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SPEECH BY SHERIFF CAMPBELL SMITH. In Dundee the centenary of Burns's death was com memorated on 21st July by a great gathering in the Kinnaird Hall, under the auspices of the Dundee Burns Club. The promoters were fortunate in securing as orator of the evening Sheriff Campbell Smith, and the high expectations entertained concerning his speech on this occasion were not disappointed.

Sir John LENG, in the course of his opening remarks, said they were that night, as were many thousands more in every city, town, and village in Scotland-aye, and in multitudes of places furth of Scotland—to commemorate the centenary of the death of Robert Burns. To him this seemed a mistaken or misapplied phrase. Robert Burns was not dead! He never had been so much alive. He lived, not merely in hundreds of thousands of volumes of his works, but in the hearts, the memories, the intelligence, the affections, and love of the millions of his countrymen and countrywomen, not only in Scotland, but throughout the world. He was to-day far better and more widely known, far better appreciated and understood than he was a century ago. (Applause.) The knowledge of him was not confined to comparatively few within the narrow range of Ayr and Dumfries and the West and South of Scotland. The talk about him was not merely of “a rhyming, ranting, roving billie.” He was now one of the world's bards. His fame had reached the ends of the earth. He was recognised as one of the few truly inspired with poetic genius. He had taken his place among the Immortals! This was the true genesis of their meeting that night—not his death, but his immortality. Burns lived, and would live for ever, as the exponent of the sturdy independence, the manly patriotism, the pawky humour, the deep emotion, the tender lovingness, the profound religiousness of the Scottish people. Only when they ceased to be what they were would Burns cease to be their representative poet; and because Burns was their representative poet, they would continue to be what they had been through a centenary of centenaries. (Loud applause.)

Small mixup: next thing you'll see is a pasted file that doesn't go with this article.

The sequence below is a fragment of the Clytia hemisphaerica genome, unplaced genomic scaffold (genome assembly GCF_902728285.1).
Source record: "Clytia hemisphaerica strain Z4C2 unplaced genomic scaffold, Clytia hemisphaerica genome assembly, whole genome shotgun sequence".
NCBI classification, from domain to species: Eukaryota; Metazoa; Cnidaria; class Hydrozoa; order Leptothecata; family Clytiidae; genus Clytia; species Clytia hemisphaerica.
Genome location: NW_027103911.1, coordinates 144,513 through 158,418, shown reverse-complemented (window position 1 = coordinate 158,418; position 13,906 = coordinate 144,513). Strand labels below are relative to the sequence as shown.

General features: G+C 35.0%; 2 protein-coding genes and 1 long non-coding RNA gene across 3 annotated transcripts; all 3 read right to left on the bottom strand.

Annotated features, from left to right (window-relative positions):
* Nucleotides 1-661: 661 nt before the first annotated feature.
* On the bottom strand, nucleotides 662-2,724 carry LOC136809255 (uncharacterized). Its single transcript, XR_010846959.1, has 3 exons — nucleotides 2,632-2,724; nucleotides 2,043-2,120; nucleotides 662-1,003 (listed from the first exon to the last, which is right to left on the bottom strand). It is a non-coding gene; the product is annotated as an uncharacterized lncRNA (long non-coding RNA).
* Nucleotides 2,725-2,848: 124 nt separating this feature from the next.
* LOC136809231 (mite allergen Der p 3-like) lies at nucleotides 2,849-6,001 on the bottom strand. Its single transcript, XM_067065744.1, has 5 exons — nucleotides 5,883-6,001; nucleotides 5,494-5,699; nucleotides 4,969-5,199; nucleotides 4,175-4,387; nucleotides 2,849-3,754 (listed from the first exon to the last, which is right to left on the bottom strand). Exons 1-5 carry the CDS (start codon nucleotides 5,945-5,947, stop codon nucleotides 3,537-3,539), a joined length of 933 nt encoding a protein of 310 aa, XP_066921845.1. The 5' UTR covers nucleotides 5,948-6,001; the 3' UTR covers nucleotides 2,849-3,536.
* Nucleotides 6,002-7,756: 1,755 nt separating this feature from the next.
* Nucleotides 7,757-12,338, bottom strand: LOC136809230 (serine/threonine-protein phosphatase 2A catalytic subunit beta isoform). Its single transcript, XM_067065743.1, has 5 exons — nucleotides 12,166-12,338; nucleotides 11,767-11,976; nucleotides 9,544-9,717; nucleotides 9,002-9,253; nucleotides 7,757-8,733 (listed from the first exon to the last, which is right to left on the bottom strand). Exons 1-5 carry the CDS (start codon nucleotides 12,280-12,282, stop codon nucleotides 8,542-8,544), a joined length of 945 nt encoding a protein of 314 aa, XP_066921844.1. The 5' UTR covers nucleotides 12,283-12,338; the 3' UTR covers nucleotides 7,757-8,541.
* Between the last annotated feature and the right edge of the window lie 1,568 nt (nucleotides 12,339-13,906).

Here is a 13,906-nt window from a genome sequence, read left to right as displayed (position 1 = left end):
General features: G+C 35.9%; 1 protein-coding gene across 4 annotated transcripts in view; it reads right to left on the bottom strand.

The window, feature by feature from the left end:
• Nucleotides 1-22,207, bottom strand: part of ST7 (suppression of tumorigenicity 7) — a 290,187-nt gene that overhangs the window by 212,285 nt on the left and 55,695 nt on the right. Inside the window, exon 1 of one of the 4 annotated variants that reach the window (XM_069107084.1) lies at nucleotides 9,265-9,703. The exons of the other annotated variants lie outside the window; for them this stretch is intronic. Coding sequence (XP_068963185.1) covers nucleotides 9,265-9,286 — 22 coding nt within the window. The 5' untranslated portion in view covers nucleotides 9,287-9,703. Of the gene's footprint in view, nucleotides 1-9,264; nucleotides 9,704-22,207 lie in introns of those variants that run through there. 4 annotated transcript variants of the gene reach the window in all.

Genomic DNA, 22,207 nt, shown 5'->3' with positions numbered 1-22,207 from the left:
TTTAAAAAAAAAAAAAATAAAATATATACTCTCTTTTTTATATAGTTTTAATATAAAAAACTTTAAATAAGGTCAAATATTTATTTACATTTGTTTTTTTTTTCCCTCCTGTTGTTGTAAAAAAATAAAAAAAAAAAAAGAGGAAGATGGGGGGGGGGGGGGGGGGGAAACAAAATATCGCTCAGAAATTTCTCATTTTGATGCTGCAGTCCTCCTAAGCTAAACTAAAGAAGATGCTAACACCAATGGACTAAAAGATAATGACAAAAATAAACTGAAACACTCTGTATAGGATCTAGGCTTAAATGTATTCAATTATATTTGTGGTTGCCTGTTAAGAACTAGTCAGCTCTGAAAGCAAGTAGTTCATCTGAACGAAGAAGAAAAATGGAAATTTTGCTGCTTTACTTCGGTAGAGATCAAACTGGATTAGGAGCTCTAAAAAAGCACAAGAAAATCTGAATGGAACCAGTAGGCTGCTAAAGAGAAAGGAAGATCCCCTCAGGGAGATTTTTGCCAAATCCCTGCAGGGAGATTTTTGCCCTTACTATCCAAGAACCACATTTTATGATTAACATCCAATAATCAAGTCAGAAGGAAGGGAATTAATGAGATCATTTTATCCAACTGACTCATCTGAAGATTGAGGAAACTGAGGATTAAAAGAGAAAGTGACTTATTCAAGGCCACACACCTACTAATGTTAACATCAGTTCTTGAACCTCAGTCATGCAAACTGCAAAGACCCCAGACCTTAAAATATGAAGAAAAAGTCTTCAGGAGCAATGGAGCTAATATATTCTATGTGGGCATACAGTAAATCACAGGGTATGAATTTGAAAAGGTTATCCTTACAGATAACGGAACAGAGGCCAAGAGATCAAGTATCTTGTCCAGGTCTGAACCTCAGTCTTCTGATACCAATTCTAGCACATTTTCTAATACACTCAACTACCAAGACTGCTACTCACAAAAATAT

Sheriff CAMPBELL SMITH, who was received with loud applause, said—This day, a hundred years ago, was a day of mourning, of the darkest misery, and almost of despair, to Jean Armour and her children, and every capable, right-seeing admirer of her husband's genius. It is a day which, thoughtfully considered, may well be held in a sense sacred, and scarcely ought to be celebrated in holiday attire, but ought rather to put forth symbols of woe, and clothe itself in sackcloth and ashes, sackcloth of ancient camel's hair, or of mediæval horse-hair, or of modern jute(laughter)—but as most large crowds nowadays are to a certain, though unknown extent, dressed in jute—(laughter)-our raiment is probably much more appropriate to the occasion than it appears to be. I say this merely to illustrate the commemorative idea at which I point, not thinking that the bodily raiment is of any real consequence. The time for the rending of hearts and of garments for any event in this transitory world can never last one hundred years; the time for serious thoughtfulness upon the fate of Burns and his treatment by his contemporaries will last for centuries, probably till the crack of doom, and still more probably a good many centuries after it ; for I feel impelled to believe that neither hell nor heaven

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can obliterate the bitter memories of the evil that has been done in this life, or of the good that has been negligently, or heartlessly, or cruelly left undone in the days appointed for us to work the work of justice and beneficence to the human brotherhood, as part of our bounden duty to the divine fatherhood. (Applause.) Total oblivion of any act or thought that is past is, I believe, impossible, because it is a partial annihilation of the indestructible human spirit. I follow Coleridge in thinking that the individual memory is the imperishable record—the book of the recording